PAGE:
After the challenge of withstanding R Ashwin and Axar Patel on an Ahmedabad dustbowl, it will be back to a trial by seam and swing for Dan Lawrence next week, as Essex begin their defence of both the County Championship and the Bob Willis Trophy with a season-opening encounter against Worcestershire at Chelmsford.

But while Lawrence's profile may have gone up several notches during a tough debut tour of Sri Lanka and India, the man himself says his appetite has merely been whetted by his experiences this winter.

And, having bookended the trip with hard-fought fifties in his first and last outings at Galle and Ahmedabad respectively, Lawrence believes he's proved to himself, first and foremost, that he belongs at the highest level, and is hungry to get another bite of the action as soon as possible.

"It's hard to know for sure, because it feels different when you are batting yourself to when you actually watch it back," Lawrence said. "But I did actually [feel like I belonged]. I really enjoyed it. It's something I always wanted to do, and I really relished the challenge all winter.

His debut came in the first Test of England's winter, against Sri Lanka at Galle, where he was presented with his cap by his former Essex captain, James Foster, and immediately showed his mettle with a gritty innings of 73 in support of his England captain and double-centurion, Joe Root. Lawrence then held his nerve in the second innings, to seal an anxious run-chase in partnership with Jonny Bairstow, to complete a hugely composed first outing for England.

"It's quite a big one for me, to get the monkey off the back and actually play a Test match is something I've always wanted to achieve," he said. "I've had a little taste of it and hopefully I can carry on playing.

"It's obviously completely different conditions, coming back from playing in Asia all winter, with the ball nibbling at Chelmsford in mid-April. But I'm really hoping I can get loads of runs on the board at the start of the year, help Essex win some more trophies, and push my case to play the first Test this summer."

In the final analysis, Lawrence's figures from his maiden England winter don't especially stand out - 248 runs at 27.55 in five Tests and ten innings show promise rather than fulfilment. But, having been shunted around the order - as high as No.3 and as low as No.7 - to fit with England's evolving plans on an arduous tour, he now knows, without much doubt, that there aren't many harder places than Asia for a young English batsman to succeed.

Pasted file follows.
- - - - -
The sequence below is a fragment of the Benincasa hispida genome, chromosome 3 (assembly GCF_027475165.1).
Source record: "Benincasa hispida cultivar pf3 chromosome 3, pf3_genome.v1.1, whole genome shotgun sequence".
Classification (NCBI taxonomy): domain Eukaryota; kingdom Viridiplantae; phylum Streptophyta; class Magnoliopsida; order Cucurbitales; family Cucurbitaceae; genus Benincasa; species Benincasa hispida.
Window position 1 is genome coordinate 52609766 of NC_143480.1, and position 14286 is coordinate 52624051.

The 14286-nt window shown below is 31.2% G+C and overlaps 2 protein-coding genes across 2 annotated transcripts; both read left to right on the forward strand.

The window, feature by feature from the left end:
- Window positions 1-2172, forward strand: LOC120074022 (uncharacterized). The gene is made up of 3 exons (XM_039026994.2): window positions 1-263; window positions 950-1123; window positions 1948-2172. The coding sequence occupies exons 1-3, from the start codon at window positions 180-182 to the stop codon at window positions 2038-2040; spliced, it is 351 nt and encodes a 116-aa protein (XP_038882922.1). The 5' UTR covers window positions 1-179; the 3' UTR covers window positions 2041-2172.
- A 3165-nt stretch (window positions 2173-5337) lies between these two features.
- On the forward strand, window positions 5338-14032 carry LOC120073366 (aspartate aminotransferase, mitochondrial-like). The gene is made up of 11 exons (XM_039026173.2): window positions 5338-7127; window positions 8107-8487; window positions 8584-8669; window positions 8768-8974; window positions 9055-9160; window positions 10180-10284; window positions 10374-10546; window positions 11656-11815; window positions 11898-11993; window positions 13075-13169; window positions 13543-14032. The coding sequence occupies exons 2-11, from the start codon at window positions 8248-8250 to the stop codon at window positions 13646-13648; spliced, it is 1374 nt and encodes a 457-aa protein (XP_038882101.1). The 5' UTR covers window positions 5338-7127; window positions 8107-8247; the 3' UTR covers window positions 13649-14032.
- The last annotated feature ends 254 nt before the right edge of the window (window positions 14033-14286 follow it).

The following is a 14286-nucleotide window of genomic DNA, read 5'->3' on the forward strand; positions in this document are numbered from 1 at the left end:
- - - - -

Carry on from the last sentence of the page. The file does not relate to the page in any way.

"If I'm selected for England, I'll bat anywhere, and I've said that before," he said. "But I've accepted that I don't think cricket can get more challenging than what I experienced in those Test matches in India and Sri Lanka.

"Playing in England, you don't face a lot of quality spin, because it's not really needed. So it's lovely to be challenged against that and to be able to deal with the pressure, just knowing that if things do get really tough, that I've actually got a plan, and the sort of tempo and a mindset that hopefully can work at Test level."

The next step for any young England player is often the hardest - second-season syndrome has afflicted many rising stars in the past. But after a two-week break at the end of the India tour, Lawrence was back in the nets at Chelmsford last week, and has thrown himself into Essex's pre-season with a vigour that has reassured the senior batsmen around him that a big follow-up to his winter exploits is on the cards.

One man who knows better than anyone about such heightened expectations is Sir Alastair Cook, whose own breakthrough winter came in India in 2005-06, with a century on debut in Nagpur aged 21.

"He's in a quite a hard spot because he's so desperate to play for England, you can worry about all kinds of stuff which are totally out of your control," Cook said. "Ultimately, he needs to make sure his focus is on the next ball. If he does that, which I'm sure he will, everything else will take care of itself.